I gotta admit, I’m a huge fan of the TV show “The Office.” (More specifically, the first five or six seasons…not such much the latest stuff.)

If you’re not familiar with the show, it essentially centers around an idiot boss named Michael Scott, who is constantly making bad decisions.

In one episode in particular, it’s “Pretzel Day” at the office. This guy shows up once a year with a pretzel cart and gives out free hot pretzels to everyone in the office.

Michael waits in line all morning for his pretzel, and when he finally makes his way to the front of the line, he has to decide what toppings he wants.

The pretzel guy rattles off at least fifteen different options.

Michael shyly replies, “Is there any way I can get…all of them?”

The guy proceeds to give Michael “the works” — more sugar than any human should ingest in one sitting. Needless to say, a sugar rush is soon to follow…and more hilarity.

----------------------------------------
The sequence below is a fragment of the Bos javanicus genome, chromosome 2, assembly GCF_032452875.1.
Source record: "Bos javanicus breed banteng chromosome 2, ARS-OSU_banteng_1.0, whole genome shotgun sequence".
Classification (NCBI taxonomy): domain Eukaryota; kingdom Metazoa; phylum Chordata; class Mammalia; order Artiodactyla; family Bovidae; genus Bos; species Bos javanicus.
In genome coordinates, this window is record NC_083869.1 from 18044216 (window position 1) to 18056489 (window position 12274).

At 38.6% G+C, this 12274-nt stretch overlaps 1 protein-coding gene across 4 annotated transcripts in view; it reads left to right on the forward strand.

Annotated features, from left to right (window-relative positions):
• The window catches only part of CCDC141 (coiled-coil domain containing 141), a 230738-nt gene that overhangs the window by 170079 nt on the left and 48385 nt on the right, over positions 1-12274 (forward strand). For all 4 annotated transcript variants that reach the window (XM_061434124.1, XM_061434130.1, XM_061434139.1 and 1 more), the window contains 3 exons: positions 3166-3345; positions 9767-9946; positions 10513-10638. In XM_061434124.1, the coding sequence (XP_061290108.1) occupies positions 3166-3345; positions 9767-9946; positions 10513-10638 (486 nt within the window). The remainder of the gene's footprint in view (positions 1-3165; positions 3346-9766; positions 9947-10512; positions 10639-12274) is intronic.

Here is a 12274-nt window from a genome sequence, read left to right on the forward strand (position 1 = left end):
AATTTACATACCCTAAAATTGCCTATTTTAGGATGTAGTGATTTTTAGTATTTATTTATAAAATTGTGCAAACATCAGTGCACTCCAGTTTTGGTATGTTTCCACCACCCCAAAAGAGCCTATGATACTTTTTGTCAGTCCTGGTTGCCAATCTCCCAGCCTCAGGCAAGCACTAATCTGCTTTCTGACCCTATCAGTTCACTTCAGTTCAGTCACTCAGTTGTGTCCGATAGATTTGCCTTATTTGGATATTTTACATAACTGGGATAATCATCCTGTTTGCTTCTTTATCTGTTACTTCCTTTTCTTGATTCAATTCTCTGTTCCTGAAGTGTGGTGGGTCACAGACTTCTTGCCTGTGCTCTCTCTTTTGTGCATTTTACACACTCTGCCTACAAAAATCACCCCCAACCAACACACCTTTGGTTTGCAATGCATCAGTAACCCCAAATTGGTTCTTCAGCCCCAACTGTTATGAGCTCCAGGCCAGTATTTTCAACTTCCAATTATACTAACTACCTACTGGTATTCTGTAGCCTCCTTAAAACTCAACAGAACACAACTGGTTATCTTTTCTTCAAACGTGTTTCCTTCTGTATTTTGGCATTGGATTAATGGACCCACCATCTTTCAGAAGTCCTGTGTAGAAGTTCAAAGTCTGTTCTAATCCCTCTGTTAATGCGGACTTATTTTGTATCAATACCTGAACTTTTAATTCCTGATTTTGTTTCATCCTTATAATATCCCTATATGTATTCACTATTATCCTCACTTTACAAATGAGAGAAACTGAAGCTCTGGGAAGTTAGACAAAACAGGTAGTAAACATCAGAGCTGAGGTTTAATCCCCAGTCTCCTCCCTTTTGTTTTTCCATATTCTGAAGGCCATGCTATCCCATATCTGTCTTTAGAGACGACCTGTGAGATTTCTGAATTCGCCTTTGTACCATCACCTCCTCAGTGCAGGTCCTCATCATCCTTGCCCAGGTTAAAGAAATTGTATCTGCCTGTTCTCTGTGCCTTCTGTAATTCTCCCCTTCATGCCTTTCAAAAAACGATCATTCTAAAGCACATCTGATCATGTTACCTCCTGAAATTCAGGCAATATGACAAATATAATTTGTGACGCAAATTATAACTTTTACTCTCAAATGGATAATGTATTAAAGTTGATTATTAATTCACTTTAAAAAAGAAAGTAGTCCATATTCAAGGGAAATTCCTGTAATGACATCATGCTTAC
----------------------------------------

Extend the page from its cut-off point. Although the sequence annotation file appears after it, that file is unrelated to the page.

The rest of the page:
But what can a bumbling boss on a sugar high teach us about recording?

We all have a tendency, like Michael, to overdo things. We eat too much sugar. We watch too much TV. (Oops, busted.)

When it comes to recording, it’s easy to take a good song and add so much garbage on top that it becomes a big mess.

This is especially easy to do with compression.

Compression is like sugar.

You get a little taste of it, and you fall in love. “This makes everything sound better!!”

So you compress more and more — track after track — until you realize that suddenly your mixes aren’t sounding good anymore. They sound dull and lifeless.

Is more compression the answer?

Negative Ghostrider.

You need to back it down. Show some moderation. Take a simpler approach.

I’m a firm believer that “less is more.”

And it seems to have paid off for me and my mixes.

More here:


Joe Gilder
Home Studio Corner

P.S. Have you heard about Dynamic Range Day? Okay. Stop what you’re doing and check it out here:


My buddy Ian Shepherd puts this on every year, and it’s awesome.

You can learn all about WHY dynamic range is important in your mixes (and why too much compression is a bad thing), plus there’s a huge giveaway. Prizes include free copies of two of my videos: Understanding EQ — www.UnderstandingEQ.com — and Understanding Compression — www.UnderstandingCompression.com.